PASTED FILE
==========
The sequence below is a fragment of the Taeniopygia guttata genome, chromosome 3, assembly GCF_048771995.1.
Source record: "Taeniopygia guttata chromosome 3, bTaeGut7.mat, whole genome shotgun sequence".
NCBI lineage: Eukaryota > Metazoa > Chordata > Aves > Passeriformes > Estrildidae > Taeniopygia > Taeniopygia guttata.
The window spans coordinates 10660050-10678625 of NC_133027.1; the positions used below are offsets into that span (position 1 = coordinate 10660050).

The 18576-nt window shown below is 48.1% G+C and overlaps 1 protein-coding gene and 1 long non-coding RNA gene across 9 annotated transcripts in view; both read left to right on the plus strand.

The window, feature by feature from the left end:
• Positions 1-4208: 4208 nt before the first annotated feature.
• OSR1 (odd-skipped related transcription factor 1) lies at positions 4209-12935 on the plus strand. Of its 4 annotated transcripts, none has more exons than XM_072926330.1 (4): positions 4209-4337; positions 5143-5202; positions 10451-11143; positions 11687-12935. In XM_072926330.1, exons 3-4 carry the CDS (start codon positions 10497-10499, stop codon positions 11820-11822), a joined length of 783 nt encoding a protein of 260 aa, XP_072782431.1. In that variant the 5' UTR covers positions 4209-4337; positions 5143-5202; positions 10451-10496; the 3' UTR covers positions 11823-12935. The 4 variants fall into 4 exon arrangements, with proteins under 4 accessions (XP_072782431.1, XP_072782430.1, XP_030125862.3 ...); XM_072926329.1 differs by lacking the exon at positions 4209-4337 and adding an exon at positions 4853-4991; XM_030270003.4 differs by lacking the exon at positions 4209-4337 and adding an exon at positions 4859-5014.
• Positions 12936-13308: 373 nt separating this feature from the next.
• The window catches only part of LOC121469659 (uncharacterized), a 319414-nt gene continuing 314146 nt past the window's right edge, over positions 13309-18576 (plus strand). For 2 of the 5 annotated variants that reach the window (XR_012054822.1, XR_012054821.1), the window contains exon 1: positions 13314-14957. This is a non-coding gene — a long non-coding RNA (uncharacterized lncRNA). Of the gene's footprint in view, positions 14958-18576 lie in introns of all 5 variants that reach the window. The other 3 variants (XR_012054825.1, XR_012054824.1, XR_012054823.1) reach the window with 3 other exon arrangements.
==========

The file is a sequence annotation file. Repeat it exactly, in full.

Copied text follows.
The sequence below is a fragment of the Taeniopygia guttata genome, chromosome 3, assembly GCF_048771995.1.
Source record: "Taeniopygia guttata chromosome 3, bTaeGut7.mat, whole genome shotgun sequence".
NCBI lineage: Eukaryota > Metazoa > Chordata > Aves > Passeriformes > Estrildidae > Taeniopygia > Taeniopygia guttata.
The window spans coordinates 10660050-10678625 of NC_133027.1; the positions used below are offsets into that span (position 1 = coordinate 10660050).

The 18576-nt window shown below is 48.1% G+C and overlaps 1 protein-coding gene and 1 long non-coding RNA gene across 9 annotated transcripts in view; both read left to right on the plus strand.

The window, feature by feature from the left end:
• Positions 1-4208: 4208 nt before the first annotated feature.
• OSR1 (odd-skipped related transcription factor 1) lies at positions 4209-12935 on the plus strand. Of its 4 annotated transcripts, none has more exons than XM_072926330.1 (4): positions 4209-4337; positions 5143-5202; positions 10451-11143; positions 11687-12935. In XM_072926330.1, exons 3-4 carry the CDS (start codon positions 10497-10499, stop codon positions 11820-11822), a joined length of 783 nt encoding a protein of 260 aa, XP_072782431.1. In that variant the 5' UTR covers positions 4209-4337; positions 5143-5202; positions 10451-10496; the 3' UTR covers positions 11823-12935. The 4 variants fall into 4 exon arrangements, with proteins under 4 accessions (XP_072782431.1, XP_072782430.1, XP_030125862.3 ...); XM_072926329.1 differs by lacking the exon at positions 4209-4337 and adding an exon at positions 4853-4991; XM_030270003.4 differs by lacking the exon at positions 4209-4337 and adding an exon at positions 4859-5014.
• Positions 12936-13308: 373 nt separating this feature from the next.
• The window catches only part of LOC121469659 (uncharacterized), a 319414-nt gene continuing 314146 nt past the window's right edge, over positions 13309-18576 (plus strand). For 2 of the 5 annotated variants that reach the window (XR_012054822.1, XR_012054821.1), the window contains exon 1: positions 13314-14957. This is a non-coding gene — a long non-coding RNA (uncharacterized lncRNA). Of the gene's footprint in view, positions 14958-18576 lie in introns of all 5 variants that reach the window. The other 3 variants (XR_012054825.1, XR_012054824.1, XR_012054823.1) reach the window with 3 other exon arrangements.